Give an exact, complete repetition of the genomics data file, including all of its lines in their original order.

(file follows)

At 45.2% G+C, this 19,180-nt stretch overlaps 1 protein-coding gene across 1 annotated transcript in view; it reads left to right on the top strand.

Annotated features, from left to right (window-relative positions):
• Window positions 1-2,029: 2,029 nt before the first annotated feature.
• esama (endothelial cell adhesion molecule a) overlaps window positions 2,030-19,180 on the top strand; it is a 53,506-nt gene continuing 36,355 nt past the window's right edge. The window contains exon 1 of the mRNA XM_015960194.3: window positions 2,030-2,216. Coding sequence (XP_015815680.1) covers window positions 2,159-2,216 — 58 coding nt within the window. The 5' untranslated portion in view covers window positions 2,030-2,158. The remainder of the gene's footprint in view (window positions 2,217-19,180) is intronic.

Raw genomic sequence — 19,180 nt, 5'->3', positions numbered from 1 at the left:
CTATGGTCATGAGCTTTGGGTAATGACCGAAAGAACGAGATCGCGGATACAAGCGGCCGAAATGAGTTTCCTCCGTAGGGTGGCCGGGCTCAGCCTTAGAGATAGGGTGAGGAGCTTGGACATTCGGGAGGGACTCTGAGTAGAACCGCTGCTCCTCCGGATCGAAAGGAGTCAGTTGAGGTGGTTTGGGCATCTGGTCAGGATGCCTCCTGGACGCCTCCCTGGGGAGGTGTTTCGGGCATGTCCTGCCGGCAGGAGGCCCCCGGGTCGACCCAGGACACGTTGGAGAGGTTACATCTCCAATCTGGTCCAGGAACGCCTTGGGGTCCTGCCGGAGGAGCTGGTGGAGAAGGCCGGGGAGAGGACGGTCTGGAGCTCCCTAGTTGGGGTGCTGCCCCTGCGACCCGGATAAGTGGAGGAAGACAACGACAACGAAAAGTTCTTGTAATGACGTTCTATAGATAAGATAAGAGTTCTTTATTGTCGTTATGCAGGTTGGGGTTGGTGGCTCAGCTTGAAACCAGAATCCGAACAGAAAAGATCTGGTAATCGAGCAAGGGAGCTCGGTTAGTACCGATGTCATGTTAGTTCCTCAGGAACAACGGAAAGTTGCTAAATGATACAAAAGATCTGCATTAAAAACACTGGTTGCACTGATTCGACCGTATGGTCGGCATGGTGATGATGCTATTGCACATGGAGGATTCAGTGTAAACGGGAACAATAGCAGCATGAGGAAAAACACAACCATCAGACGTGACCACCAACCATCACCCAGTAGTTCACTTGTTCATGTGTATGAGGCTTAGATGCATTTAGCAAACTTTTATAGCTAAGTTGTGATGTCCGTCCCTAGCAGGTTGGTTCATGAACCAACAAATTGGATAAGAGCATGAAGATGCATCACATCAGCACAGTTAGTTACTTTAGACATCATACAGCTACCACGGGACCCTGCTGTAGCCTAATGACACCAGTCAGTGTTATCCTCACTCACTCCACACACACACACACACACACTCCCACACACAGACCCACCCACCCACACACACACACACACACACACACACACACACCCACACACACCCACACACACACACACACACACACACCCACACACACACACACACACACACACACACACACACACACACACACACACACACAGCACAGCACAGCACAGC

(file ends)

At 45.2% G+C, this 19,180-nt stretch overlaps 1 protein-coding gene across 1 annotated transcript in view; it reads left to right on the top strand.

Annotated features, from left to right (window-relative positions):
• Window positions 1-2,029: 2,029 nt before the first annotated feature.
• esama (endothelial cell adhesion molecule a) overlaps window positions 2,030-19,180 on the top strand; it is a 53,506-nt gene continuing 36,355 nt past the window's right edge. The window contains exon 1 of the mRNA XM_015960194.3: window positions 2,030-2,216. Coding sequence (XP_015815680.1) covers window positions 2,159-2,216 — 58 coding nt within the window. The 5' untranslated portion in view covers window positions 2,030-2,158. The remainder of the gene's footprint in view (window positions 2,217-19,180) is intronic.

Raw genomic sequence — 19,180 nt, 5'->3', positions numbered from 1 at the left:
CTATGGTCATGAGCTTTGGGTAATGACCGAAAGAACGAGATCGCGGATACAAGCGGCCGAAATGAGTTTCCTCCGTAGGGTGGCCGGGCTCAGCCTTAGAGATAGGGTGAGGAGCTTGGACATTCGGGAGGGACTCTGAGTAGAACCGCTGCTCCTCCGGATCGAAAGGAGTCAGTTGAGGTGGTTTGGGCATCTGGTCAGGATGCCTCCTGGACGCCTCCCTGGGGAGGTGTTTCGGGCATGTCCTGCCGGCAGGAGGCCCCCGGGTCGACCCAGGACACGTTGGAGAGGTTACATCTCCAATCTGGTCCAGGAACGCCTTGGGGTCCTGCCGGAGGAGCTGGTGGAGAAGGCCGGGGAGAGGACGGTCTGGAGCTCCCTAGTTGGGGTGCTGCCCCTGCGACCCGGATAAGTGGAGGAAGACAACGACAACGAAAAGTTCTTGTAATGACGTTCTATAGATAAGATAAGAGTTCTTTATTGTCGTTATGCAGGTTGGGGTTGGTGGCTCAGCTTGAAACCAGAATCCGAACAGAAAAGATCTGGTAATCGAGCAAGGGAGCTCGGTTAGTACCGATGTCATGTTAGTTCCTCAGGAACAACGGAAAGTTGCTAAATGATACAAAAGATCTGCATTAAAAACACTGGTTGCACTGATTCGACCGTATGGTCGGCATGGTGATGATGCTATTGCACATGGAGGATTCAGTGTAAACGGGAACAATAGCAGCATGAGGAAAAACACAACCATCAGACGTGACCACCAACCATCACCCAGTAGTTCACTTGTTCATGTGTATGAGGCTTAGATGCATTTAGCAAACTTTTATAGCTAAGTTGTGATGTCCGTCCCTAGCAGGTTGGTTCATGAACCAACAAATTGGATAAGAGCATGAAGATGCATCACATCAGCACAGTTAGTTACTTTAGACATCATACAGCTACCACGGGACCCTGCTGTAGCCTAATGACACCAGTCAGTGTTATCCTCACTCACTCCACACACACACACACACACACTCCCACACACAGACCCACCCACCCACACACACACACACACACACACACACACACACCCACACACACCCACACACACACACACACACACACACCCACACACACACACACACACACACACACACACACACACACACACACACACACACAGCACAGCACAGCACAGC